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St. Marie murder trial: Day 3 of jury selection adds three new members

Nine more potential jurors were interviewed Wednesday on the third day of jury selection in the case of the State of Minnesota vs. Antonio St. Marie. So far, nine Wadena County jurors have been selected to serve out of two pools.

Six jurors were removed during their interview partially because they had already formed opinions that Antonio St. Marie was guilty. One of the jurors was excused for cause, as she noted in her questionnaire that she had previous relationships with Antonio St. Marie, Margaret St. Marie and her brother James Flath, Jr. Another potential juror, a farmer in his 60s, was excused because he had implied that he was prejudiced against African-Americans and immigrants. Considering that St. Marie is an African American male accused of killing his caucasian wife, it was ruled unfair to the defendant.

Of the nine potential jurors interviewed Wednesday, eight were caucasian. One was Asian. Three of the nine interviewed were accepted by both the State and defense - one man and two women.

The indictment against Antonio E. St. Marie, 27, of Wadena, alleges that on Nov. 7, 2016 St. Marie caused the death of his estranged wife, Margaret St. Marie. He is also accused of kidnapping his wife's brother, James Flath Jr., on the same date and location, and possessing a pistol he was prohibited from having.

Jury selection took place at the Wadena County Courthouse in front of Judge Robert Raupp of the Seventh Judicial District Court in Benton County. St. Marie appeared before the judge and potential jurors wearing a grey sweater and glasses. He offered a smile to each juror that was introduced.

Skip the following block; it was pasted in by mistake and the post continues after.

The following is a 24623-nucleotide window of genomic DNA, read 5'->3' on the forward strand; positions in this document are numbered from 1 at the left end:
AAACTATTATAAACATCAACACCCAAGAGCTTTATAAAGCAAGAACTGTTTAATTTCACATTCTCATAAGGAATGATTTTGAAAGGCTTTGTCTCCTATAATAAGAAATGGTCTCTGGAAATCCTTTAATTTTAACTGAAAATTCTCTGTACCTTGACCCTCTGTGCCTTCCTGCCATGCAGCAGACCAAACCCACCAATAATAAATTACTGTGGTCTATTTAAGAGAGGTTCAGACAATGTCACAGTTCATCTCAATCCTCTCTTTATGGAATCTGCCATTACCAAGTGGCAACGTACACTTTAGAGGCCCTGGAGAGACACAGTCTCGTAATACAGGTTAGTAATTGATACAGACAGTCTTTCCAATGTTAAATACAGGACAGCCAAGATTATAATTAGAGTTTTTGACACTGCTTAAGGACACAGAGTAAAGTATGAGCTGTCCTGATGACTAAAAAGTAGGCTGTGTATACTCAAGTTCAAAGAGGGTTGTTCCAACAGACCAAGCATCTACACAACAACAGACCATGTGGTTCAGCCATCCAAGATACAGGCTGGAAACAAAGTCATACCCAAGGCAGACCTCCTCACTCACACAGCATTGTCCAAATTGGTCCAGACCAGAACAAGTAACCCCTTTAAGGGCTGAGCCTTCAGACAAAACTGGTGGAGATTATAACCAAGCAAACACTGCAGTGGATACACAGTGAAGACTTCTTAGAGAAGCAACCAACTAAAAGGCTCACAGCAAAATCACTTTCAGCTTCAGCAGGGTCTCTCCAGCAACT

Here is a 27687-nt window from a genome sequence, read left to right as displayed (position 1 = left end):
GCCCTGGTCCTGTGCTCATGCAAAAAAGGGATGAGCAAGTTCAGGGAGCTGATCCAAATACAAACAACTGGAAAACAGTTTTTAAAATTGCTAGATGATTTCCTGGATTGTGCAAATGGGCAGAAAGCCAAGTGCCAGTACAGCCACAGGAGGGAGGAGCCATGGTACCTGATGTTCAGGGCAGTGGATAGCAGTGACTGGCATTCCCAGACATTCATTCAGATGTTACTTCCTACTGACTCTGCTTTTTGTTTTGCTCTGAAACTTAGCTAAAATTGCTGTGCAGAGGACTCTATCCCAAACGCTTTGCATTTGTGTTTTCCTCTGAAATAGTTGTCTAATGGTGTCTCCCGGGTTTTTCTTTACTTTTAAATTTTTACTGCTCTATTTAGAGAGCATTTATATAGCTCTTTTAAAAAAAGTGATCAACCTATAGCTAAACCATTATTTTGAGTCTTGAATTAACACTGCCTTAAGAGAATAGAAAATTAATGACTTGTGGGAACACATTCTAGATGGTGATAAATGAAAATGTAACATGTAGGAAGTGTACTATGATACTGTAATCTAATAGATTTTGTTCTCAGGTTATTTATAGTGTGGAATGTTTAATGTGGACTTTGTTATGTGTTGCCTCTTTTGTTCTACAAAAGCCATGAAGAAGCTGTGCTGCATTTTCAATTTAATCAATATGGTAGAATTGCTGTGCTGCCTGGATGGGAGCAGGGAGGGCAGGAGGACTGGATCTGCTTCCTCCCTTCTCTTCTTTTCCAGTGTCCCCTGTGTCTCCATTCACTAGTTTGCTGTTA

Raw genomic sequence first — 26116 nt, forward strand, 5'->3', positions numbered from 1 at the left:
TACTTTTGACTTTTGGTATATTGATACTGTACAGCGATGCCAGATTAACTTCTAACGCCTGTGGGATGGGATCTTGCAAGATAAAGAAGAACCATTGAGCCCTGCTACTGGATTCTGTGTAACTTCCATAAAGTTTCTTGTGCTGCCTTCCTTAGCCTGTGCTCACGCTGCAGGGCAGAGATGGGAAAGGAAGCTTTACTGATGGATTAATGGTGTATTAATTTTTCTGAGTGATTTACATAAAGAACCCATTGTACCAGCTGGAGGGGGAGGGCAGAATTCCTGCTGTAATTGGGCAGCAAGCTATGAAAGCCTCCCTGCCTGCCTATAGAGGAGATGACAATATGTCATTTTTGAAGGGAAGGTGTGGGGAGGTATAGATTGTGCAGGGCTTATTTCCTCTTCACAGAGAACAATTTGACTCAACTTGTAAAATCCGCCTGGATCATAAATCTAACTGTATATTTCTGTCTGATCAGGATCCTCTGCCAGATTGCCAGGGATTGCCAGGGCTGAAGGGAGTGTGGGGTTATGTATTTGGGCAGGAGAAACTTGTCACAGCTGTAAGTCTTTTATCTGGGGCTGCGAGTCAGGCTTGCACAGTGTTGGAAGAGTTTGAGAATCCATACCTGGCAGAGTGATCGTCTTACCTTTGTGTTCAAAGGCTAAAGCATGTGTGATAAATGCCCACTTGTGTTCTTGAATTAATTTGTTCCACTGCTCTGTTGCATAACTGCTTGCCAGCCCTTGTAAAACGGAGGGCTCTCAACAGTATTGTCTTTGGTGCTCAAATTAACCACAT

St. Marie is charged with nine felony counts. Those include: three counts of first-degree murder with intent, while committing a felony, one count of first-degree murder while committing domestic abuse - with a past pattern of domestic abuse, and one count of first degree murder, premeditated, as well as; two counts of second-degree murder, with intent, not premeditated and while under restraining order for protection; one count of kidnapping and one count of a felon in possession of a firearm. He pleaded not guilty to all of those charges.

On Wednesday, six of the nine potential jurors were female.

Most interviewed on Wednesday had at least heard about the case by either the local newspaper, social media, online news, radio or by word-of-mouth.

All jurors selected were instructed not to share anything about the case with anyone, not to investigate the case and not to talk with anyone involved in the case.

Jury selection will continue until 14 jurors are chosen, two being alternates. The plan was that trial would begin Friday morning if enough jurors are selected. The trial will not take place Monday due to Martin Luther King Jr. Day.

The state has a potential witness list of 24-25 people, according to county attorney Ladd. The defense does not have quite that many, but the trial is expected to last two weeks as those witnesses and evidence are examined.

Other than those involved in the trial and three bailiffs in the courtroom, a reporter has been the only member of the public attending.